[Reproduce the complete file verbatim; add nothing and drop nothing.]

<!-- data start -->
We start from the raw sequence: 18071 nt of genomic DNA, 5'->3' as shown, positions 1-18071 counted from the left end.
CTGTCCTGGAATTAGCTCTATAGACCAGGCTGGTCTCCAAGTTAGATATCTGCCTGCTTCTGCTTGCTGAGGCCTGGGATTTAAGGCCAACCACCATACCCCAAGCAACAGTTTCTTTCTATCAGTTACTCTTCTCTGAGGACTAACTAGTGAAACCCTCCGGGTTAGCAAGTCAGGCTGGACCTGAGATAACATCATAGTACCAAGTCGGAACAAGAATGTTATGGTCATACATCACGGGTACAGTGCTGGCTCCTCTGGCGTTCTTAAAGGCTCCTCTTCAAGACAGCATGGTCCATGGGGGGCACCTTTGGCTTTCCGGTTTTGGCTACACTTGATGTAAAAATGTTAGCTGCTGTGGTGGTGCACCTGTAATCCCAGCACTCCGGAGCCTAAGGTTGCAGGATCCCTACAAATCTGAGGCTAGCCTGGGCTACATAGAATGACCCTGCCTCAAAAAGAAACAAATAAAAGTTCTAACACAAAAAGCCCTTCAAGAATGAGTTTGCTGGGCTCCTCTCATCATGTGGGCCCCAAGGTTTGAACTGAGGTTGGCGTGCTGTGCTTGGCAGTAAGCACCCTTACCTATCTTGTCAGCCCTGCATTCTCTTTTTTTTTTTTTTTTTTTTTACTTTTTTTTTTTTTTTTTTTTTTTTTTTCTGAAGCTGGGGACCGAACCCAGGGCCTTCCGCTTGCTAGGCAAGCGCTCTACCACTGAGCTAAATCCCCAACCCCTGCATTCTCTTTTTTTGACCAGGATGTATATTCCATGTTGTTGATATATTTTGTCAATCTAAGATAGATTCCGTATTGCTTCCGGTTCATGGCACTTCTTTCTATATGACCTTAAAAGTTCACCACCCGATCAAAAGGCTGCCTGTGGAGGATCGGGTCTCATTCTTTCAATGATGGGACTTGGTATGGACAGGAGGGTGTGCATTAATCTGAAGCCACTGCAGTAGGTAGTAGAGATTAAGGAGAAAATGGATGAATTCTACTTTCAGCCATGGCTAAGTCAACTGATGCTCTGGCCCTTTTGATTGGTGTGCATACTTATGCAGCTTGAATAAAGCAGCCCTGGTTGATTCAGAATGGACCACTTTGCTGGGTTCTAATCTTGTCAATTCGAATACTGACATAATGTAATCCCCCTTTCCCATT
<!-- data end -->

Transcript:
We start from the raw sequence: 18071 nt of genomic DNA, 5'->3' as shown, positions 1-18071 counted from the left end.
CTGTCCTGGAATTAGCTCTATAGACCAGGCTGGTCTCCAAGTTAGATATCTGCCTGCTTCTGCTTGCTGAGGCCTGGGATTTAAGGCCAACCACCATACCCCAAGCAACAGTTTCTTTCTATCAGTTACTCTTCTCTGAGGACTAACTAGTGAAACCCTCCGGGTTAGCAAGTCAGGCTGGACCTGAGATAACATCATAGTACCAAGTCGGAACAAGAATGTTATGGTCATACATCACGGGTACAGTGCTGGCTCCTCTGGCGTTCTTAAAGGCTCCTCTTCAAGACAGCATGGTCCATGGGGGGCACCTTTGGCTTTCCGGTTTTGGCTACACTTGATGTAAAAATGTTAGCTGCTGTGGTGGTGCACCTGTAATCCCAGCACTCCGGAGCCTAAGGTTGCAGGATCCCTACAAATCTGAGGCTAGCCTGGGCTACATAGAATGACCCTGCCTCAAAAAGAAACAAATAAAAGTTCTAACACAAAAAGCCCTTCAAGAATGAGTTTGCTGGGCTCCTCTCATCATGTGGGCCCCAAGGTTTGAACTGAGGTTGGCGTGCTGTGCTTGGCAGTAAGCACCCTTACCTATCTTGTCAGCCCTGCATTCTCTTTTTTTTTTTTTTTTTTTTTACTTTTTTTTTTTTTTTTTTTTTTTTTTTCTGAAGCTGGGGACCGAACCCAGGGCCTTCCGCTTGCTAGGCAAGCGCTCTACCACTGAGCTAAATCCCCAACCCCTGCATTCTCTTTTTTTGACCAGGATGTATATTCCATGTTGTTGATATATTTTGTCAATCTAAGATAGATTCCGTATTGCTTCCGGTTCATGGCACTTCTTTCTATATGACCTTAAAAGTTCACCACCCGATCAAAAGGCTGCCTGTGGAGGATCGGGTCTCATTCTTTCAATGATGGGACTTGGTATGGACAGGAGGGTGTGCATTAATCTGAAGCCACTGCAGTAGGTAGTAGAGATTAAGGAGAAAATGGATGAATTCTACTTTCAGCCATGGCTAAGTCAACTGATGCTCTGGCCCTTTTGATTGGTGTGCATACTTATGCAGCTTGAATAAAGCAGCCCTGGTTGATTCAGAATGGACCACTTTGCTGGGTTCTAATCTTGTCAATTCGAATACTGACATAATGTAATCCCCCTTTCCCATT